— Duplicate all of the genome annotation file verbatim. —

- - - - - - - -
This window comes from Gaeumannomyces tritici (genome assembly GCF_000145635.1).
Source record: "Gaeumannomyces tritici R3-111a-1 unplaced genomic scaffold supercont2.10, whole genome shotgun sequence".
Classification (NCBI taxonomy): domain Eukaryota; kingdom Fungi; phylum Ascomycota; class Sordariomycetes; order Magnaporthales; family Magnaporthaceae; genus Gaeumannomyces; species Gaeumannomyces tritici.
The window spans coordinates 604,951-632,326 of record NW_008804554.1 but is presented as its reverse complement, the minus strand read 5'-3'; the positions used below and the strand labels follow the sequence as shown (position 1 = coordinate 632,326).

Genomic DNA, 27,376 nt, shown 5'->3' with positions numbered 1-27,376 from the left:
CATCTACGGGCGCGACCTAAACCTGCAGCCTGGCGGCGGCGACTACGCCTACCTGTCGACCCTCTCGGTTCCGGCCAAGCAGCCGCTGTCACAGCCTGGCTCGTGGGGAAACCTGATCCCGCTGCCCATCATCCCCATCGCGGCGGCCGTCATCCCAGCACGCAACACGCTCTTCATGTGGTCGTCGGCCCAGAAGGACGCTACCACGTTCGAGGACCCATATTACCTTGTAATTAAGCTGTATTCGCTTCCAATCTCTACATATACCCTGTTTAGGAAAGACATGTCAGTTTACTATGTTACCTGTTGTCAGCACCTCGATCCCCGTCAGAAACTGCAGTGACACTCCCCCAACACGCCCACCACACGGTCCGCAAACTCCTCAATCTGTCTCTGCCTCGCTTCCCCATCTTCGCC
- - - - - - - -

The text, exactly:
This window comes from Gaeumannomyces tritici (genome assembly GCF_000145635.1).
Source record: "Gaeumannomyces tritici R3-111a-1 unplaced genomic scaffold supercont2.10, whole genome shotgun sequence".
Classification (NCBI taxonomy): domain Eukaryota; kingdom Fungi; phylum Ascomycota; class Sordariomycetes; order Magnaporthales; family Magnaporthaceae; genus Gaeumannomyces; species Gaeumannomyces tritici.
The window spans coordinates 604,951-632,326 of record NW_008804554.1 but is presented as its reverse complement, the minus strand read 5'-3'; the positions used below and the strand labels follow the sequence as shown (position 1 = coordinate 632,326).

Genomic DNA, 27,376 nt, shown 5'->3' with positions numbered 1-27,376 from the left:
CATCTACGGGCGCGACCTAAACCTGCAGCCTGGCGGCGGCGACTACGCCTACCTGTCGACCCTCTCGGTTCCGGCCAAGCAGCCGCTGTCACAGCCTGGCTCGTGGGGAAACCTGATCCCGCTGCCCATCATCCCCATCGCGGCGGCCGTCATCCCAGCACGCAACACGCTCTTCATGTGGTCGTCGGCCCAGAAGGACGCTACCACGTTCGAGGACCCATATTACCTTGTAATTAAGCTGTATTCGCTTCCAATCTCTACATATACCCTGTTTAGGAAAGACATGTCAGTTTACTATGTTACCTGTTGTCAGCACCTCGATCCCCGTCAGAAACTGCAGTGACACTCCCCCAACACGCCCACCACACGGTCCGCAAACTCCTCAATCTGTCTCTGCCTCGCTTCCCCATCTTCGCC